Hydrogenase-based electrode for hydrogen sensing in a fermentation bioreactor
The hydrogen-based economy will require not only sustainable hydrogen production but also sensitive and cheap hydrogen sensors. Commercially available H2 sensors are limited by either use of noble metals or elevated temperatures. In nature, hydrogenase enzymes present high affinity and selectivity for hydrogen, while being able to operate in mild conditions. This study aims at evaluating the performance of an electrochemical sensor based on carbon nanomaterials with immobilised hydrogenase from the hyperthermophilic bacterium Aquifex aeolicus for H2 detection. The effect of various parameters, including the surface chemistry, dispersion degree and amount of deposited carbon nanotubes, enzyme concentration, temperature and pH on the H2 oxidation are investigated. Although the highest catalytic response is obtained at a temperature around 60 °C, a noticeable current can be obtained at room temperature with a low amount of protein less than 1 µM. An original pulse-strategy to ensure H2 diffusion to the bioelectrode allows to reach H2 sensitivity of 4 µA cm-2 per % H2 and a linear range between 1-20 %. Sustainable hydrogen was then produced through dark fermentation performed by a synthetic bacterial consortium in an up-flow anaerobic packed-bed bioreactor. Thanks to the outstanding properties of the A. aeolicus hydrogenase, the biosensor was demonstrated to be quite insensitive to CO2 and H2S produced as the main co-products of the bioreactor. Finally, the bioelectrode was used for the in situ measurement of H2 produced in the bioreactor in steady-state.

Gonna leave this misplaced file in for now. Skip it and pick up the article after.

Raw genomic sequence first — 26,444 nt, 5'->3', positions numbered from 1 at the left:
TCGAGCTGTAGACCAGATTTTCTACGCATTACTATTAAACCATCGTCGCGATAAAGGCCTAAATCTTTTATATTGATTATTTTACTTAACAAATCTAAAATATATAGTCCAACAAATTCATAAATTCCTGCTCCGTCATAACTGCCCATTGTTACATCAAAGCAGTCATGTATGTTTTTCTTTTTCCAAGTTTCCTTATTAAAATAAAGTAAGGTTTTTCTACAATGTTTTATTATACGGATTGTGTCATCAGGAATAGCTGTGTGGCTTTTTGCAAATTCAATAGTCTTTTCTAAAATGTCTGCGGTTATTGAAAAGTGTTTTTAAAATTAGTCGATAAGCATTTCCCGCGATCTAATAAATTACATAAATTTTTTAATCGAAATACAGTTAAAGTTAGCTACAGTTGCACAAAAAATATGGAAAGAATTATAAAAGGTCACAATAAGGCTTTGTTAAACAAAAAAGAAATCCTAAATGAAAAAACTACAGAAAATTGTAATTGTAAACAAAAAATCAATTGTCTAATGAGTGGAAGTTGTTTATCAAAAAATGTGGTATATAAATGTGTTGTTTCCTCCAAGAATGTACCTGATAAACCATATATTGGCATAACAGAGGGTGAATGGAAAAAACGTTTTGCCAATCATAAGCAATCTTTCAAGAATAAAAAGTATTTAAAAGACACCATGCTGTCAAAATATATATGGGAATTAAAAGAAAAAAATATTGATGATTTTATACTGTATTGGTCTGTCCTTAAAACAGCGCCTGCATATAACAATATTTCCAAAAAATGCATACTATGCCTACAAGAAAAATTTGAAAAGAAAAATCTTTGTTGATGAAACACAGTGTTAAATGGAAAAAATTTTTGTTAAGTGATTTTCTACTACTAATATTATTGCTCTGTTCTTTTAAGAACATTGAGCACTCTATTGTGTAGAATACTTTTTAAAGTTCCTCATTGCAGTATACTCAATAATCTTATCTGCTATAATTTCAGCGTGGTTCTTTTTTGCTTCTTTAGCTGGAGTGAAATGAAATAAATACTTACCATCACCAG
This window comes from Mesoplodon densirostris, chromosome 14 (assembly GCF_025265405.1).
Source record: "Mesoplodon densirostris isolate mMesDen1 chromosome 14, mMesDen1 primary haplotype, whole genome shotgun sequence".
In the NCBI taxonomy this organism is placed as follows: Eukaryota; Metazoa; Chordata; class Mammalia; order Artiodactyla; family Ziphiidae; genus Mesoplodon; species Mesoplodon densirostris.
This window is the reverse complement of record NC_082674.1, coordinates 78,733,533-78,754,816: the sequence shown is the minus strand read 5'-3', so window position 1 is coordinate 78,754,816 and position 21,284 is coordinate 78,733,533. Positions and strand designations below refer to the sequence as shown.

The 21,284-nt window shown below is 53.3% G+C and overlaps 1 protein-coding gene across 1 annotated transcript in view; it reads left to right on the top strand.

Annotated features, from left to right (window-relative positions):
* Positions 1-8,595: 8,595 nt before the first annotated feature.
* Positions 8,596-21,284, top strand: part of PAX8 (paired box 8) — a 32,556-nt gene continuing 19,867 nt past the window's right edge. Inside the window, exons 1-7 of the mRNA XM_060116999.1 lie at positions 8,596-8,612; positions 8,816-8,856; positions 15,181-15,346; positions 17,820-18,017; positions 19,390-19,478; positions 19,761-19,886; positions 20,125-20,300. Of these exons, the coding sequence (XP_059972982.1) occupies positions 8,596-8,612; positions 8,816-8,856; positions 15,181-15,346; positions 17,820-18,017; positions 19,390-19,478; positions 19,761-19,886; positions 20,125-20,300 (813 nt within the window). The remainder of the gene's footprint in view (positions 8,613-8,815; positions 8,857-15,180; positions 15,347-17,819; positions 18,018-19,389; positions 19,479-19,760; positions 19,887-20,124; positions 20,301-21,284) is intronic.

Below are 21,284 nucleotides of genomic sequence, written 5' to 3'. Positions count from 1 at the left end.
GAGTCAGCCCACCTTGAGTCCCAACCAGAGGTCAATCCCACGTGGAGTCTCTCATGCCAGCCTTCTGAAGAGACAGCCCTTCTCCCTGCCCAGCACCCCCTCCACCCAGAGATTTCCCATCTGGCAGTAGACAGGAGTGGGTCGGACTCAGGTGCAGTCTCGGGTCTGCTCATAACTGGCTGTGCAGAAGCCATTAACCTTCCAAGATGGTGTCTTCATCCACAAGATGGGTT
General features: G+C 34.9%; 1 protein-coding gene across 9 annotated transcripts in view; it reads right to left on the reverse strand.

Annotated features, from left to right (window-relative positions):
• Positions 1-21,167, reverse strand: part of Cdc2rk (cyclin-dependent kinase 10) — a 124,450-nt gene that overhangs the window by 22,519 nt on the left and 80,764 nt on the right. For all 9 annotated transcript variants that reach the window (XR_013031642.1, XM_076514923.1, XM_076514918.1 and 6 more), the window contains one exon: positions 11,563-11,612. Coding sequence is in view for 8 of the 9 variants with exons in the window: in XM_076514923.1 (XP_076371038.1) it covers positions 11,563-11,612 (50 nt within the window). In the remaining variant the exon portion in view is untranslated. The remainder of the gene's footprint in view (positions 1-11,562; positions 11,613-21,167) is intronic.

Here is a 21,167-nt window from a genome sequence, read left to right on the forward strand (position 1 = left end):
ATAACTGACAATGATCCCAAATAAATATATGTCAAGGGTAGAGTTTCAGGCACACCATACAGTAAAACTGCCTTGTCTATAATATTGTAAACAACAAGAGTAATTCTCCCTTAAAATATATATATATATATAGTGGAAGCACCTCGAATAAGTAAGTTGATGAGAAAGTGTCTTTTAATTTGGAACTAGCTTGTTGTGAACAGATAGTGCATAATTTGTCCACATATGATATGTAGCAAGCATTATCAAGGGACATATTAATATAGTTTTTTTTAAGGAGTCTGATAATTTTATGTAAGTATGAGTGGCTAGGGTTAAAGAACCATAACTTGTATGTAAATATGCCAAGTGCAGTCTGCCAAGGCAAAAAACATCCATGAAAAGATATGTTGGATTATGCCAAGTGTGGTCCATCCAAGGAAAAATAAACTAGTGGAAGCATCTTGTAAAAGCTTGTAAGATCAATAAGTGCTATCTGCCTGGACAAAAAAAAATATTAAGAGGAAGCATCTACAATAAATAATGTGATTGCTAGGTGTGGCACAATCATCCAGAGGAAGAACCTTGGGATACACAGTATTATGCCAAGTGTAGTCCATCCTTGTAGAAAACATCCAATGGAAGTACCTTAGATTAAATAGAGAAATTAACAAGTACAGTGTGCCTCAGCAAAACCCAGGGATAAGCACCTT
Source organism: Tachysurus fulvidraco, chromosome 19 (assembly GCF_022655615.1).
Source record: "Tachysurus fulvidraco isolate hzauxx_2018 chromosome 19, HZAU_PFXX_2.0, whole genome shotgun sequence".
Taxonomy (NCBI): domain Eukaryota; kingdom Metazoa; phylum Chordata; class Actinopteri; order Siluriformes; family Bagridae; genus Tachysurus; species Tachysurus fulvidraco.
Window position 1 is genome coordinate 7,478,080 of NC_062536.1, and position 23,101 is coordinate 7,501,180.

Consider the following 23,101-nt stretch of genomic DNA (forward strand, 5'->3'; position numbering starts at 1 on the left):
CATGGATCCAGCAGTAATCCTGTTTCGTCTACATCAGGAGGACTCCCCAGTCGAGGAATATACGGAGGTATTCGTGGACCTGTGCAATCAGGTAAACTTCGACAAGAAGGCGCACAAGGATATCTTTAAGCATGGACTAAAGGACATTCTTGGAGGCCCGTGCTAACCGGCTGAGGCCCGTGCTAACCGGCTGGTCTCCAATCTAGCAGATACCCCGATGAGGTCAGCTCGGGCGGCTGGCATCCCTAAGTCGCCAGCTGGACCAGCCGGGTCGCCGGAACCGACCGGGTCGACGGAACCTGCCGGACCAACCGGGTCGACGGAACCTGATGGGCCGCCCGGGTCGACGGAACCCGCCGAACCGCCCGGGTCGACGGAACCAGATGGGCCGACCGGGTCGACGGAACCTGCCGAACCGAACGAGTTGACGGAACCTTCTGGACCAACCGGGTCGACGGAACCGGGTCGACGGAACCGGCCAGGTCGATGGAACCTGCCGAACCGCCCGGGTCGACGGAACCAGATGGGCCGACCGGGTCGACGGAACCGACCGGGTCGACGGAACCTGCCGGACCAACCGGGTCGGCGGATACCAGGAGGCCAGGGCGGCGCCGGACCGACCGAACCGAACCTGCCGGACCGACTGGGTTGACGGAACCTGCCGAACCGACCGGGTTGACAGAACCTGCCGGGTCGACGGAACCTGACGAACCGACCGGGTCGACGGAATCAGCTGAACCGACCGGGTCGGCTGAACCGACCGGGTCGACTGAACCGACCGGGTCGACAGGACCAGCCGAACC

Tetyana Kyrpel, Vita Saska, Anne de Poulpiquet, Mathieu Luglia, Audrey Soric, et al.. Hydrogenase-based electrode for hydrogen sensing in a fermentation bioreactor. Biosensors and Bioelectronics, 2023, 225, pp.115106. ⟨10.1016/j.bios.2023.115106⟩. ⟨hal-03963086⟩
Journal: Biosensors and Bioelectronics
Date de publication: 01-04-2023